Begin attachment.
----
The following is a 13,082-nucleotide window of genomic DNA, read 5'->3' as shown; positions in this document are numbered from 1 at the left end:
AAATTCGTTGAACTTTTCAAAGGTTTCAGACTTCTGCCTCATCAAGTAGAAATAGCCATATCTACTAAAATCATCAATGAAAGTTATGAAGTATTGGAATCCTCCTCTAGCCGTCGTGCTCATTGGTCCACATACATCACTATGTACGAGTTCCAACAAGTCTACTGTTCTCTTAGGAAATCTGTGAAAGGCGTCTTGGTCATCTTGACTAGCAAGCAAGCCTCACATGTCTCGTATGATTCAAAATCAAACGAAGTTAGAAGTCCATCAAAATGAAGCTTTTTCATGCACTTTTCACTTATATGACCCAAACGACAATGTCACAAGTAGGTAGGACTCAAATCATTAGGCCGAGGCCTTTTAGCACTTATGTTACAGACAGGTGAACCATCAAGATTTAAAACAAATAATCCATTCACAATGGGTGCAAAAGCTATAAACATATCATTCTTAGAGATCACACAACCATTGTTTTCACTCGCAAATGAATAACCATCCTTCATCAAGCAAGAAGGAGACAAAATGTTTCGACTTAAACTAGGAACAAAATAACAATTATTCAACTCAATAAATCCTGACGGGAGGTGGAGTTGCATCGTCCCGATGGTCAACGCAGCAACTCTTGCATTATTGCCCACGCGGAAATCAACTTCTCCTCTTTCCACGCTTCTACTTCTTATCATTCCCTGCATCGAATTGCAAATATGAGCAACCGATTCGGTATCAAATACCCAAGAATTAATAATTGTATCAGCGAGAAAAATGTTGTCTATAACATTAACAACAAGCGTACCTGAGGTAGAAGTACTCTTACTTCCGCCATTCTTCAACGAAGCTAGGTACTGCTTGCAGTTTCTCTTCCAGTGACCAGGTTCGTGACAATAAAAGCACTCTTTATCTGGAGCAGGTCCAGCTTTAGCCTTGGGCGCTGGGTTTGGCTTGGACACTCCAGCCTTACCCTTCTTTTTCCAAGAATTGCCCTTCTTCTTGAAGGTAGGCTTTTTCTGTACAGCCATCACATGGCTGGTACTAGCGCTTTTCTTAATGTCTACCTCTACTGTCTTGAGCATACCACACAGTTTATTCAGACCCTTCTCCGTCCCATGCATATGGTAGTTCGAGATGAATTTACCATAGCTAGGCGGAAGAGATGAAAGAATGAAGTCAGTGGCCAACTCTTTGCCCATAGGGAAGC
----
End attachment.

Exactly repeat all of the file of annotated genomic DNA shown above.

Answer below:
The following is a 13,082-nucleotide window of genomic DNA, read 5'->3' as shown; positions in this document are numbered from 1 at the left end:
AAATTCGTTGAACTTTTCAAAGGTTTCAGACTTCTGCCTCATCAAGTAGAAATAGCCATATCTACTAAAATCATCAATGAAAGTTATGAAGTATTGGAATCCTCCTCTAGCCGTCGTGCTCATTGGTCCACATACATCACTATGTACGAGTTCCAACAAGTCTACTGTTCTCTTAGGAAATCTGTGAAAGGCGTCTTGGTCATCTTGACTAGCAAGCAAGCCTCACATGTCTCGTATGATTCAAAATCAAACGAAGTTAGAAGTCCATCAAAATGAAGCTTTTTCATGCACTTTTCACTTATATGACCCAAACGACAATGTCACAAGTAGGTAGGACTCAAATCATTAGGCCGAGGCCTTTTAGCACTTATGTTACAGACAGGTGAACCATCAAGATTTAAAACAAATAATCCATTCACAATGGGTGCAAAAGCTATAAACATATCATTCTTAGAGATCACACAACCATTGTTTTCACTCGCAAATGAATAACCATCCTTCATCAAGCAAGAAGGAGACAAAATGTTTCGACTTAAACTAGGAACAAAATAACAATTATTCAACTCAATAAATCCTGACGGGAGGTGGAGTTGCATCGTCCCGATGGTCAACGCAGCAACTCTTGCATTATTGCCCACGCGGAAATCAACTTCTCCTCTTTCCACGCTTCTACTTCTTATCATTCCCTGCATCGAATTGCAAATATGAGCAACCGATTCGGTATCAAATACCCAAGAATTAATAATTGTATCAGCGAGAAAAATGTTGTCTATAACATTAACAACAAGCGTACCTGAGGTAGAAGTACTCTTACTTCCGCCATTCTTCAACGAAGCTAGGTACTGCTTGCAGTTTCTCTTCCAGTGACCAGGTTCGTGACAATAAAAGCACTCTTTATCTGGAGCAGGTCCAGCTTTAGCCTTGGGCGCTGGGTTTGGCTTGGACACTCCAGCCTTACCCTTCTTTTTCCAAGAATTGCCCTTCTTCTTGAAGGTAGGCTTTTTCTGTACAGCCATCACATGGCTGGTACTAGCGCTTTTCTTAATGTCTACCTCTACTGTCTTGAGCATACCACACAGTTTATTCAGACCCTTCTCCGTCCCATGCATATGGTAGTTCGAGATGAATTTACCATAGCTAGGCGGAAGAGATGAAAGAATGAAGTCAGTGGCCAACTCTTTGCCCATAGGGAAGC